here - you will leave this site in each case).
And so Harold found himself in due course abandoning traditional Home Guard activities and instead manning an anti-aircraft rocket battery on Billesley Common - known as 107th Warwickshire Battery. His stamped attendance card suggests that this part of his service might have dated from December 1943 although it may well have been earlier.
Ever resourceful and inventive - he had a long history of proposing innovative solutions to problems in his day job - he found a way of recording information and settings which were difficult otherwise to see in the dark when the rockets were being fired; this involved a system of chalk markings on the floor.
The traditional Home Guard equipment of rifle and bayonet became a liability in the cramped conditions of a gun battery and its living quarters. After an officer was nearly stabbed in the throat the bayonets were removed from the men, rapidly followed by the rifles - there was no ammunition issue in any case! In order to defend the battery against enemy incursion they were each issued with a wooden staff. The effectiveness of these weapons against the might of the German Army was fortunately never put to the test but they found their true purpose - to serve as fuel on cold winter nights.
Just as he had done several years ago at Farrers, Harold Lucas became deeply involved in the establishment and operation of a welfare fund for members of his unit, apparently No. 1 Relief of the 107th Warwickshire Home Guard Battery. Such funds were established in many H.G. units, aimed at funding recreational activities like social events, sometimes children's Christmas parties and gifts, creature comforts to Home Guard members, and the occasional relief of personal difficulties - in other words a system of supporting the members and families of a unit and generally brightening up the fairly grim life of the times. The one for Harold's group was formally entitled 223 (107 WARKS.) H.G. No. 1 WELFARE FUND. Its President was Capt. P.L. Field, Chairman 2/Lt. N.H. Ettritch, Treasurer Pte. Swan, Secretary Harold Lucas and other Committee members Sgt. Cook, Pte. Walker and Pte. Beach. These are its rules:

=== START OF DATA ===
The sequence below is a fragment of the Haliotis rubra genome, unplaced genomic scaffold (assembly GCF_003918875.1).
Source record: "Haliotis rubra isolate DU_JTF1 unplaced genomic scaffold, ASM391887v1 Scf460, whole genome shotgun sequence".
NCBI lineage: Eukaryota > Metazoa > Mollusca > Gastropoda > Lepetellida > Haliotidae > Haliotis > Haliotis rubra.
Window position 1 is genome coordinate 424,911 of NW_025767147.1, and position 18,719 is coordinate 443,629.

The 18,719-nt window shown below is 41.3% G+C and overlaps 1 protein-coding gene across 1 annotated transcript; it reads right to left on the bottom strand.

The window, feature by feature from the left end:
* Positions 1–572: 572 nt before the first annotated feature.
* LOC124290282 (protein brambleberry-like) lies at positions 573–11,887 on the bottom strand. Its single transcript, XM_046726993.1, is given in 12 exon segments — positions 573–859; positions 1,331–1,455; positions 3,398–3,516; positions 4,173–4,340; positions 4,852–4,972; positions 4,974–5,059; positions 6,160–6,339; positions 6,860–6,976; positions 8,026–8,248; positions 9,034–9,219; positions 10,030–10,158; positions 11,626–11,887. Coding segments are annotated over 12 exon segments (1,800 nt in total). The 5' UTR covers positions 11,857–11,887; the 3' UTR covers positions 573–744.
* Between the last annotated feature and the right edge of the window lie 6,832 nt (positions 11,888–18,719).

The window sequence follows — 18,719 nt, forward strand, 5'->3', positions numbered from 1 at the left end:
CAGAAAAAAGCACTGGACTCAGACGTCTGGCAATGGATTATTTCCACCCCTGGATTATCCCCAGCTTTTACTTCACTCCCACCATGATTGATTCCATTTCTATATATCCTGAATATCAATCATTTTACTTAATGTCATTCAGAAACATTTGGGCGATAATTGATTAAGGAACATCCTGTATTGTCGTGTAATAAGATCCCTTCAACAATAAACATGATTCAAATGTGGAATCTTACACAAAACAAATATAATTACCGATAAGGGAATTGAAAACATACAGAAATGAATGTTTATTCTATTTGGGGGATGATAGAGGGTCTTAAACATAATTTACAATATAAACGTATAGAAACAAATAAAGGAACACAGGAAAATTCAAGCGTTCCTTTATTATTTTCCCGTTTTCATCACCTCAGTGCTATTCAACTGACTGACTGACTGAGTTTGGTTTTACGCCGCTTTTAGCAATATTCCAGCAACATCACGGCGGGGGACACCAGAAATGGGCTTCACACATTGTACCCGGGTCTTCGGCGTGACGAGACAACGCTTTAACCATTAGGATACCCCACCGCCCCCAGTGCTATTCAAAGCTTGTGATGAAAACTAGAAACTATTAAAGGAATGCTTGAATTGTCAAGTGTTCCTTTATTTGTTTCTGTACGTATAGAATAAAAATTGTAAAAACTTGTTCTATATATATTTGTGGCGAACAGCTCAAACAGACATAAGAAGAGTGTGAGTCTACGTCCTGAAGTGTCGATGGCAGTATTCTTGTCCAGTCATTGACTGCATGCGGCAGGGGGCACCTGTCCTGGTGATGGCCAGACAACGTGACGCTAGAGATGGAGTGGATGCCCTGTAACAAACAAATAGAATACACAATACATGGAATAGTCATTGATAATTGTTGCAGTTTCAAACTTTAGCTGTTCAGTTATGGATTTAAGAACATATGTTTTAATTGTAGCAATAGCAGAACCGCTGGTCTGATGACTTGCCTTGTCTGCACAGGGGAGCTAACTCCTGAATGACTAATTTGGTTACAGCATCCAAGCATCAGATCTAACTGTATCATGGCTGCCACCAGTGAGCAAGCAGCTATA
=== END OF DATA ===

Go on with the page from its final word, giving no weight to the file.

Stand down finally came in December 1944. The service given by Harold and his comrades was acknowledged individually by his Sovereign, King George VIth.
After the war Harold Lucas continued to work at Farrers until his retirement in 1978. He received then a glowing tribute from his boss: "It is men like Harold who are the backbone of the once proud British nation and I feel honoured to have known him for so long". Up until his death in January 2004 at the age of ninety he continued to remember his service to King and Country; and to recount his experiences to his family, quietly as was his style, but also with amusement and, we hope, not a little justifiable pride.
Let this page stand as a minor tribute to L./Cpl. Harold Lucas, his comrades at Billesley Common and all those Birmingham Home Guards working long hours in the city's engineering factories who, somehow or other, found the time and energy to defend their nation and community at night and at weekends for years on end.
May their dedication and sacrifice never be forgotten.